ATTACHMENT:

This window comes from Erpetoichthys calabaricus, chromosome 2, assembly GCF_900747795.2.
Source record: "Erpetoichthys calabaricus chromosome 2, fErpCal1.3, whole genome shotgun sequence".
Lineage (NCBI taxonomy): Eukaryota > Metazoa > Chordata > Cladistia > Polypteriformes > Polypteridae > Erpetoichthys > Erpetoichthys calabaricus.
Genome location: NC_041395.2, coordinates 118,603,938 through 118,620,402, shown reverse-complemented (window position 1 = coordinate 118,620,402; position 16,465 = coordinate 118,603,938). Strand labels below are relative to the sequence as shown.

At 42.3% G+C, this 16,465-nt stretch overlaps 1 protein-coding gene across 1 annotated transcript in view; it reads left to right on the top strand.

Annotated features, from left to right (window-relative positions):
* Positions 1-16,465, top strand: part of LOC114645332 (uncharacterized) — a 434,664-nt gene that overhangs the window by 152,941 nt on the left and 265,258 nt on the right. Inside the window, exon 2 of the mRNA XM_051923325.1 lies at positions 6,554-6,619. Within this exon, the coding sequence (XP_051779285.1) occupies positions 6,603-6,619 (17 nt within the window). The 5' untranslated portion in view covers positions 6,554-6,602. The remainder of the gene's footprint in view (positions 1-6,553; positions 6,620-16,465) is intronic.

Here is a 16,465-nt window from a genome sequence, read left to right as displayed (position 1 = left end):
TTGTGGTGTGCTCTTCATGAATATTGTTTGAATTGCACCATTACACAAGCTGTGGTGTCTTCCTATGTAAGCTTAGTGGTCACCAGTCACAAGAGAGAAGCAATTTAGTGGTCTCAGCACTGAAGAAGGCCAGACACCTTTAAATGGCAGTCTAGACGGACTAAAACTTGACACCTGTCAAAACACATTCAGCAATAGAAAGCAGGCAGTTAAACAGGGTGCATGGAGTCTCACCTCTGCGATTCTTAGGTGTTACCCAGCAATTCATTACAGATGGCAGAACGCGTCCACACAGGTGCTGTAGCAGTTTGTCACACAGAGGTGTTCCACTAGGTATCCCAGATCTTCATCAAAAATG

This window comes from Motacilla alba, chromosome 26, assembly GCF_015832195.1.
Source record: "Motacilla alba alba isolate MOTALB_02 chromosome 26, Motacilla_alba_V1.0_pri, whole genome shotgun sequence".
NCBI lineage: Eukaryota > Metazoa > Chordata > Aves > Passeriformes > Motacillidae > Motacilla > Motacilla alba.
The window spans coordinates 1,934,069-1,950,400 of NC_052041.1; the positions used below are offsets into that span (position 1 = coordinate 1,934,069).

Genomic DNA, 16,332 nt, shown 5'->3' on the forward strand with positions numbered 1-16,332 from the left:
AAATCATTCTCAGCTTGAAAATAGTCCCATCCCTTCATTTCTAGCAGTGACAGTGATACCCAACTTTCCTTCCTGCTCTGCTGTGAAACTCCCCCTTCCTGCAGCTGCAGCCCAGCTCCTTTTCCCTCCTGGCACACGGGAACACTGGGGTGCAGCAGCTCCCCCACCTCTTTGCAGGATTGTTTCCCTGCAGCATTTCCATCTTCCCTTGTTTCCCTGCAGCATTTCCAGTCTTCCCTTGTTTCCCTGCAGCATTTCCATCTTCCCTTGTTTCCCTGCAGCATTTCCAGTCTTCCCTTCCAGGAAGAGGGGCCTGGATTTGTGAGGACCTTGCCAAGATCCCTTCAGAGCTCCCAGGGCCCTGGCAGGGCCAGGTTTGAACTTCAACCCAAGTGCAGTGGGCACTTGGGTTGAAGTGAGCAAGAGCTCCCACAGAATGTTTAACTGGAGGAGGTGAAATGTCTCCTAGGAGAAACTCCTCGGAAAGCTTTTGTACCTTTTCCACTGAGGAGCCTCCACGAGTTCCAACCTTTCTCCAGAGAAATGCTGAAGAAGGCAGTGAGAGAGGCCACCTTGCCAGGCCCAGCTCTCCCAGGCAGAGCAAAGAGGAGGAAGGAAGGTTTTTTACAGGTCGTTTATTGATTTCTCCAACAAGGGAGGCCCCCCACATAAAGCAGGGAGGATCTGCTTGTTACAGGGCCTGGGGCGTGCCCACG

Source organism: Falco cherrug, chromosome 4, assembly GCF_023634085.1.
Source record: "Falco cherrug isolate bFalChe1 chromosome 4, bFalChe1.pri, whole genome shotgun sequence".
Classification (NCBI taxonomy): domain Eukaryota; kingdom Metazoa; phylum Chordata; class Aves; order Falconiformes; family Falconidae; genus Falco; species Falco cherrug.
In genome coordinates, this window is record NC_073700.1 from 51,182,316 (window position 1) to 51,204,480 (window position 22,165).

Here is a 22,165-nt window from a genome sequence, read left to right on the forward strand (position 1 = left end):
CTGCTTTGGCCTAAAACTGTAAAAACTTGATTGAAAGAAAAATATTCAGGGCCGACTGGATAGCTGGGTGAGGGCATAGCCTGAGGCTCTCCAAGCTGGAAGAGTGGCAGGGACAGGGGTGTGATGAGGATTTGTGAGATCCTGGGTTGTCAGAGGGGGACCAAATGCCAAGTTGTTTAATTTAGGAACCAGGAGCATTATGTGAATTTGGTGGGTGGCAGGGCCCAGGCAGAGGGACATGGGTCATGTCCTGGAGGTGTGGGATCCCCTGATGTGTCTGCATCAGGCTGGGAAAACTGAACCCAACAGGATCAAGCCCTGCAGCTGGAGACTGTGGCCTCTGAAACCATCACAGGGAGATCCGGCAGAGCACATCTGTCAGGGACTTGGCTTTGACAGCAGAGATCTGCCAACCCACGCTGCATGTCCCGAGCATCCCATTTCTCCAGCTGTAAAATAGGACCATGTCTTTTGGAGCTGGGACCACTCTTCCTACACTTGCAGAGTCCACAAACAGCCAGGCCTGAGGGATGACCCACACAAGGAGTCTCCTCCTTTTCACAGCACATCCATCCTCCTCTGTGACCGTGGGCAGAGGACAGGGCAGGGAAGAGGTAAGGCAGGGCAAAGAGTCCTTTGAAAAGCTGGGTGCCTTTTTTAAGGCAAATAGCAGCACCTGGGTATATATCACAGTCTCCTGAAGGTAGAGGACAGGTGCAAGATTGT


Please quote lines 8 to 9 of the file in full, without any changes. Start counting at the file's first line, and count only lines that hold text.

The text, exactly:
Here is a 16,465-nt window from a genome sequence, read left to right as displayed (position 1 = left end):
TTGTGGTGTGCTCTTCATGAATATTGTTTGAATTGCACCATTACACAAGCTGTGGTGTCTTCCTATGTAAGCTTAGTGGTCACCAGTCACAAGAGAGAAGCAATTTAGTGGTCTCAGCACTGAAGAAGGCCAGACACCTTTAAATGGCAGTCTAGACGGACTAAAACTTGACACCTGTCAAAACACATTCAGCAATAGAAAGCAGGCAGTTAAACAGGGTGCATGGAGTCTCACCTCTGCGATTCTTAGGTGTTACCCAGCAATTCATTACAGATGGCAGAACGCGTCCACACAGGTGCTGTAGCAGTTTGTCACACAGAGGTGTTCCACTAGGTATCCCAGATCTTCATCAAAAATG